Babel, The Cat Who Would Be King is a stunning new book from EPIC, where 'every pixel counts' (and it shows). Told in English or French, this must-download app weaves a tale about an ambitious cat, a sly caged bird and a castle built to touch the sky. Full of political intrigue, plot twists and charming characters, this beautifully illustrated title is one of the most unusual and enjoyable apps to come across my screen in a long time. It even features subtle literary allusions (especially to the biblical Tower of Babel) in a way that will have both adults and children riveted from the first page to the last. The story, music and polished production values for all the animation and interactivity, make this a truly exceptional title.
Hints are provided if you want to be sure to see everything that can be pressed, pulled or moved on each screen. These hints definitely get in the way the first time reading through the story, but are quite useful. You can turn them off, too, which quickly became my family's preferred way to explore this book. Since my husband is French, I asked him to review the French version, which he said was even more lyrical. My little boy, ostensibly the target audience, loved the story and feast of things to play with in this app (plus our cat even got involved briefly; Babel's 'meow' is quite realistic).
The story is so engaging, it would be easy for me to forget to talk about the great interactive elements, including the use of motion and the device's microphone to 'blow' things around. These enhancements are just delightful, but don't steal the show so much as move the drama along and reinforce it in a visual way. Certain touches make this an extra-ordinary book for interactivity, though, including a scene where you can pull a rain cloud near a sheep (who is hanging off the edge of the tower). The sheep then reaches up and takes a bite out of the cloud (and chews on it) in a way that surprised and delighted me instantly ... something difficult to do to a reviewer of apps. Every little detail is like this ... thoughtful, story-related and fun.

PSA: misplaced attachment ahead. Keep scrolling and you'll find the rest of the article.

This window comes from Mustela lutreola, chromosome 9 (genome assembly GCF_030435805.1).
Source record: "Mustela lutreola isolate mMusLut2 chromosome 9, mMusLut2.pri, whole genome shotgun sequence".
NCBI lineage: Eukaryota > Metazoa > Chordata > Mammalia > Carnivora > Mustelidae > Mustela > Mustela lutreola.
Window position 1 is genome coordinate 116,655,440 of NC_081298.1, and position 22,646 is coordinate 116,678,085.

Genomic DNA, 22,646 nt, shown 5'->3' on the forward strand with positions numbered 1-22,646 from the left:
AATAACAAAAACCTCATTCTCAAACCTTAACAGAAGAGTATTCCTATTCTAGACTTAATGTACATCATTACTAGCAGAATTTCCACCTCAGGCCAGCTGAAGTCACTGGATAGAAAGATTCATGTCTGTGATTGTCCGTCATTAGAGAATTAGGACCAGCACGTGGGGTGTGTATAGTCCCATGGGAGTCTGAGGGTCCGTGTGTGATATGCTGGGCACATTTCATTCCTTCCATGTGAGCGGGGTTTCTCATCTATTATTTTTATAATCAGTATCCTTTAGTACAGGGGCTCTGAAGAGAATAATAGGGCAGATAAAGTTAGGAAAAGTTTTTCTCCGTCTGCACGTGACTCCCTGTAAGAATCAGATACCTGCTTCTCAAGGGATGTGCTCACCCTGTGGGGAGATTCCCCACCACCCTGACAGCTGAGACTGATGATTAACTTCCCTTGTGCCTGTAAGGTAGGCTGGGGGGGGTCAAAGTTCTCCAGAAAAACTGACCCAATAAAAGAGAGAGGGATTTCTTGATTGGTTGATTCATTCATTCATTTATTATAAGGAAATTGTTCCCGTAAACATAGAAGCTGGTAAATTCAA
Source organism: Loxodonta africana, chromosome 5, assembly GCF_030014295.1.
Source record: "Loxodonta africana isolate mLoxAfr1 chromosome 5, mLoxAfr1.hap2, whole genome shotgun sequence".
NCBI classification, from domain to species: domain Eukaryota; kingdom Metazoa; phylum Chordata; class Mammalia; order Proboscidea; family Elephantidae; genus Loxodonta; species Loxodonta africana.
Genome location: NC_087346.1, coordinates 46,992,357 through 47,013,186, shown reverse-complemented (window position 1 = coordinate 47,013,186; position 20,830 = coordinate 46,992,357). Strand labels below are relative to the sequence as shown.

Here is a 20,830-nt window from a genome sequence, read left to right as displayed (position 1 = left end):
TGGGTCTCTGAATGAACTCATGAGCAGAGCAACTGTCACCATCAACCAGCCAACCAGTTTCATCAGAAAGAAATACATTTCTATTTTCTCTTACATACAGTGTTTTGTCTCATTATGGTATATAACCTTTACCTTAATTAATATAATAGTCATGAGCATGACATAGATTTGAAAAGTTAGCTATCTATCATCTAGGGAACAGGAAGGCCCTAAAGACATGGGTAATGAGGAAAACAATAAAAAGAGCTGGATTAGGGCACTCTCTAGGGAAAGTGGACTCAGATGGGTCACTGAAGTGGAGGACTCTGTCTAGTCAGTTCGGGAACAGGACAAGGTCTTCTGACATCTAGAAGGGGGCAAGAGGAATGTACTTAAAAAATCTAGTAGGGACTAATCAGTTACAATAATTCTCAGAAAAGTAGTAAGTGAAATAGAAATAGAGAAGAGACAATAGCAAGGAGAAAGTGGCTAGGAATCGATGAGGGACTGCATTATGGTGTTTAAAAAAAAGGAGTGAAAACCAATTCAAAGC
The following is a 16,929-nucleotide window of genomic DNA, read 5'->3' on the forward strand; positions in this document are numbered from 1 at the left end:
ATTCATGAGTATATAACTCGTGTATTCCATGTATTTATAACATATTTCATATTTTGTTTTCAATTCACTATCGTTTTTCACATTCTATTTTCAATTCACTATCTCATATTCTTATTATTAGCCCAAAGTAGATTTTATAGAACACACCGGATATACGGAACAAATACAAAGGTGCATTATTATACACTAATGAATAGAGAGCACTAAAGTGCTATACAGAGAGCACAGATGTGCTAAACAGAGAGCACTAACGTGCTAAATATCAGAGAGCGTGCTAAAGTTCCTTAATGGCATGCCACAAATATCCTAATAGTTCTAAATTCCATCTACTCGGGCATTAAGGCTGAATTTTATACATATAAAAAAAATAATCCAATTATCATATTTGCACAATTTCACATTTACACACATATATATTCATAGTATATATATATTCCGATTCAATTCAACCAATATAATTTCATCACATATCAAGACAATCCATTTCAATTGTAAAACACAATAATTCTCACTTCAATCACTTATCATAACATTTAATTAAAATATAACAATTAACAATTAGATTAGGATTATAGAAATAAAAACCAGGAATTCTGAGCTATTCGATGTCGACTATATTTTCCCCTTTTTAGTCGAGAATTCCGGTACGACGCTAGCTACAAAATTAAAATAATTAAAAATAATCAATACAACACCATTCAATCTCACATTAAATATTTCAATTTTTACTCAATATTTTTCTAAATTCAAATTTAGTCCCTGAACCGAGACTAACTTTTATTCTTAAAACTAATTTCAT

The only things I would suggest for a future update, would be to add highlighting word-by-word and to move the page turn arrows to the bottom right and left corners of the page. The current page turning (set at the top, centered around a page guide) is unusual and felt very unintuitive when reading. But this is a very small improvement in what is otherwise digital perfection.
Overall, this is an app that took my breath away. It has great animation, creative interactivity, polished sound-effects and music worthy of a feature film. Including enhancements that match the well-crafted story, every step of the way, makes this complex tale accessible to even the youngest readers. In the end, the bird gets free, and the sheep seek out greener pastures "where kings are less ambitious". Babel then puts the flattened bird cage back on his head, remarking that it "looks like a crown of laurel leaves". Richly detailed and immensely satisfying, this app is simply a literary delight. My highest recommendation.
Note to readers: This review was expedited by the developer for a fee. The review's content is the same, but timing of publication has been prioritized.
All reviews are of the app, not the platform/device. Based originally on iPad versions. Minor technical details may vary.
EPIC Web Agency Sprl
12 - 15 Minutes
Based on non-digital book: No
Allows Own Narration:
Uses Motion: Yes
Age: 3 - 10 +
English • French •
An old cat named Babel is struck by lightning one day as he is scratching the sky for a cloud to torment. He falls down, landing face-to-face with a little bird in a cage. But Babel is not a very smart cat, so he takes the cage and puts it on his head as if it is a crown. He then declares himself king, but the little bird has other ideas. It wants to get free. So it whispers into the cat's ear, convincing the cat that it is the voice of the sky. He taunts poor Babel and suggests he must have followers if he is to be king.
Soon Babel the Cat has found many sheep who are willing to follow along. The bird then suggests that Babel must have a castle, one so tall it reaches the sky. He forces the sheep to build this tower for him, bit by bit. But now the bird suggests that Babel needs enemies to fight in order to be a respected and powerful leader.
The enemies that Babel finds are the clouds he was tormenting in the beginning of the book. These clouds form a terrible storm that destroys the castle and everything around it. In all the chaos, the bird gets free. The sheep find greener pastures and Babel is left with a flattened cage for his crown. "Oh, it looks like a crown of laurel leaves!" he says, placing it back on his head.